Reduced CO2 Uptake and Growing Nutrient Sequestration from Slowing Overturning Circulation

  • May 30, 2023
  • Home Page Feature,Science and Technical Highlights
  • Slowing deep ocean circulation will be a positive feedback for climate warming and could decimate marine ecosystems on multicentury timescales.


    The Science

    The global Meridional Overturning Circulation (MOC), comprised of the Atlantic-based upper MOC cell (AMOC) and the deeper Southern MOC cell (SMOC), strongly impacts climate and marine biogeochemistry. Earth System Models (ESM) from the Coupled Model Intercomparison Project phase 6 (CMIP6) project rapidly declining AMOC rates over the twenty-first century (Fig. 1). Recent observations suggest declining North Atlantic Deep Water (NADW) formation and slowing of AMOC are underway and already impacting biological productivity.

    This study examined output from a suite of thirty-six CMIP6 models to quantify the impacts of climate warming on deep ocean circulation, as reflected in the overturning rates of the AMOC and the SMOC. The research then investigated how climate-driven slowing of both MOCs impacts ocean anthropogenic CO2 uptake, and the ocean distributions of carbon and the key nutrients nitrate and phosphate.

    The oceans play a critical role in removing anthropogenic CO2 from the atmosphere. Global ocean dissolved inorganic carbon (DIC) concentrations have increased over time as the oceans take up anthropogenic CO2, driven by rising atmospheric CO2 concentrations. Both the biological and solubility carbon pumps contribute to ocean CO2 sequestration. The solubility pump refers to the combined influences of ocean circulation and inorganic carbon chemistry that contribute to the uptake and storage of carbon dioxide, helping maintain observed vertical gradients of DIC (higher concentrations at depth). The biological pump refers to the biogenic export of carbon to the interior ocean (as sinking particulate organic carbon (POC), sinking calcium carbonate (CaCO3), and transported dissolved organic matter), which modifies surface carbon chemistry and air–sea CO2 exchange.


    Mean MOC rates (Sv) under the SSP5–8.5 scenario

    Figure 1. Mean MOC rates (Sv) under the SSP5–8.5 scenario from CMIP6 models to year 2300 (36 models for historical period, 28 extend to 2100, 6 models extend to 2300) are shown for AMOC (top) and SMOC (middle). Black line indicates the CMIP6 multi-model mean, and light and dark pink shadings indicate the range and one standard deviation. Black circles and lines indicate mean and one standard deviation of the observation-based MOC estimates. Also shown is the mean northward bottom flow across 50° S (>4,000 m), representing export of Antarctic Bottom Water (AABW) from the Southern Ocean (see paper for details).

    The Impact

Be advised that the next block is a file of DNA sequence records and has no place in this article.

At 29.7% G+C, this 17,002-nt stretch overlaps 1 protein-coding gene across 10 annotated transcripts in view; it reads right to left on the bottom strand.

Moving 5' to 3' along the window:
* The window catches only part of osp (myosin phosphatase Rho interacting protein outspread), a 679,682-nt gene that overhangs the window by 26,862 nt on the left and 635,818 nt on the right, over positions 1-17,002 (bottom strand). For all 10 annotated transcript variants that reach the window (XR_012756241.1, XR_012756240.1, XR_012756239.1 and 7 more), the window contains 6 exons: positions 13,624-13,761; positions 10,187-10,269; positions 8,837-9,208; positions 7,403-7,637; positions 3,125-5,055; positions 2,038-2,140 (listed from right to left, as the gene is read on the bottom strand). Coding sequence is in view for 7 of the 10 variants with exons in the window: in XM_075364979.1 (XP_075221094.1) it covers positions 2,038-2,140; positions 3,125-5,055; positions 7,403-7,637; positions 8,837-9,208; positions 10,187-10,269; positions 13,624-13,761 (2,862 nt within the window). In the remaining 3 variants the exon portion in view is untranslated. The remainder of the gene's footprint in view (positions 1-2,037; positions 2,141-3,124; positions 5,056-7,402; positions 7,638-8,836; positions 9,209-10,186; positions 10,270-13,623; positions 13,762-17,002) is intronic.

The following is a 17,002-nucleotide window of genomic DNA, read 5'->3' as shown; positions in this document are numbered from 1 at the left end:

The study shows (Fig. 1) that there is a drastic reduction in both overturning cells with climate warming, even under the moderate-warming CMIP6 SSP1-2.6 scenario (the latter is not shown in the figure, see paper for details). The slowing deep circulation weakens the uptake of anthropogenic CO2 by the ocean solubility pump, proving a positive feedback, that could extend or intensify peak-warmth climate conditions. The reduced uptake by the solubility pump is partially compensated by a more efficient biological pump, that transfers carbon and nutrients to the deep ocean. On multi-century timescales this will increasingly sequester nutrients in the deep ocean, leading to declining global-scale net primary production (NPP). The Integrated Assessment Models (IAMS) used to generate the CMIP6 climate scenarios likely overestimated ocean CO2 uptake by not properly accounting for the slowing deep circulation. Thus, emissions reduction goals for climate stabilization may need to be revised.


    The ocean biological pump which causes organic matter sinking from surface waters to decompose in the interior ocean, acts to move carbon and key nutrients from the surface to the deep ocean. The deep circulation must eventually return these exported nutrients to the surface to maintain biological productivity. The study demonstrates that climate-driven slowing of the deep circulation weakens this return flow to the surface, allowing nutrients to increasingly accumulate in the deep ocean. The slowing circulation also decreases the transport of absorbed anthropogenic CO2 into the deeper ocean, weakening the ocean’s capacity to remove anthropogenic CO2 from the atmosphere, providing a positive feedback for climate warming.


    • Liu, Yi, Jefferson Keith Moore, Francois Primeau, and Weilei Wang. 2023. “Reduced Co2 Uptake And Growing Nutrient Sequestration From Slowing Overturning Circulation”. Nature Climate Change 13: 83-90. doi:10.1038/s41558-022-01555-7.


    • This work was supported by the Earth System Model Development program area of the Department of Energy, Office of Science, Biological and Environmental Research program.


    • Jefferson Keith Moore, University of California Irvine
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